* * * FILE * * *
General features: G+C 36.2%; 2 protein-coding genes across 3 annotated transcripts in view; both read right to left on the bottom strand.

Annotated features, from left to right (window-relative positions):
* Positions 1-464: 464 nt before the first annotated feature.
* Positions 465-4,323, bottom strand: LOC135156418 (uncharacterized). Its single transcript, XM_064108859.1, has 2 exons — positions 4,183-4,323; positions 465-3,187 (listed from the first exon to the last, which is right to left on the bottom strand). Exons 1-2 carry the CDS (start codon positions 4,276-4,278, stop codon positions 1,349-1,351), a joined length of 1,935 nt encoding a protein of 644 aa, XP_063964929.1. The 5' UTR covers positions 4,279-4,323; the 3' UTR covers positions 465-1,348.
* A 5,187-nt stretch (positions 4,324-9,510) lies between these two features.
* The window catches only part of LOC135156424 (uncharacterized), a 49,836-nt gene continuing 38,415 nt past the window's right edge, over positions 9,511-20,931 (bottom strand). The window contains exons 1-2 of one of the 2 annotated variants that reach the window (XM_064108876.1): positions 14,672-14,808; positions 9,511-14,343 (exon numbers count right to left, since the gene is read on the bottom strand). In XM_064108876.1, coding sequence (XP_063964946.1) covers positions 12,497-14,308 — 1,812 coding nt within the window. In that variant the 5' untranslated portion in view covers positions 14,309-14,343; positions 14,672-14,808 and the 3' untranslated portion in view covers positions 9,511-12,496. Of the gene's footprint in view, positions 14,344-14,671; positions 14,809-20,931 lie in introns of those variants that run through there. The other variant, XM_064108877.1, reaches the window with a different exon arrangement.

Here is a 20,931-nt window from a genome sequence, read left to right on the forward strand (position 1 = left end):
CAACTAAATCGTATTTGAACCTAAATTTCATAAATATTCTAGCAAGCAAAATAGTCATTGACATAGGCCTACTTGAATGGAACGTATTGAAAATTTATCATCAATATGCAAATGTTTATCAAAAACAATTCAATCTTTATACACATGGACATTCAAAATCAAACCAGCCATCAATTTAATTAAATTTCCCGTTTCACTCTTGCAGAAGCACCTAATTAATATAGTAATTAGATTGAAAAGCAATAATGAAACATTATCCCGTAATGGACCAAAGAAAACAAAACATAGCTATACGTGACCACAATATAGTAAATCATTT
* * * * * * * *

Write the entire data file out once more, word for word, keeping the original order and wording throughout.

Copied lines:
General features: G+C 36.2%; 2 protein-coding genes across 3 annotated transcripts in view; both read right to left on the bottom strand.

Annotated features, from left to right (window-relative positions):
* Positions 1-464: 464 nt before the first annotated feature.
* Positions 465-4,323, bottom strand: LOC135156418 (uncharacterized). Its single transcript, XM_064108859.1, has 2 exons — positions 4,183-4,323; positions 465-3,187 (listed from the first exon to the last, which is right to left on the bottom strand). Exons 1-2 carry the CDS (start codon positions 4,276-4,278, stop codon positions 1,349-1,351), a joined length of 1,935 nt encoding a protein of 644 aa, XP_063964929.1. The 5' UTR covers positions 4,279-4,323; the 3' UTR covers positions 465-1,348.
* A 5,187-nt stretch (positions 4,324-9,510) lies between these two features.
* The window catches only part of LOC135156424 (uncharacterized), a 49,836-nt gene continuing 38,415 nt past the window's right edge, over positions 9,511-20,931 (bottom strand). The window contains exons 1-2 of one of the 2 annotated variants that reach the window (XM_064108876.1): positions 14,672-14,808; positions 9,511-14,343 (exon numbers count right to left, since the gene is read on the bottom strand). In XM_064108876.1, coding sequence (XP_063964946.1) covers positions 12,497-14,308 — 1,812 coding nt within the window. In that variant the 5' untranslated portion in view covers positions 14,309-14,343; positions 14,672-14,808 and the 3' untranslated portion in view covers positions 9,511-12,496. Of the gene's footprint in view, positions 14,344-14,671; positions 14,809-20,931 lie in introns of those variants that run through there. The other variant, XM_064108877.1, reaches the window with a different exon arrangement.

Here is a 20,931-nt window from a genome sequence, read left to right on the forward strand (position 1 = left end):
CAACTAAATCGTATTTGAACCTAAATTTCATAAATATTCTAGCAAGCAAAATAGTCATTGACATAGGCCTACTTGAATGGAACGTATTGAAAATTTATCATCAATATGCAAATGTTTATCAAAAACAATTCAATCTTTATACACATGGACATTCAAAATCAAACCAGCCATCAATTTAATTAAATTTCCCGTTTCACTCTTGCAGAAGCACCTAATTAATATAGTAATTAGATTGAAAAGCAATAATGAAACATTATCCCGTAATGGACCAAAGAAAACAAAACATAGCTATACGTGACCACAATATAGTAAATCATTT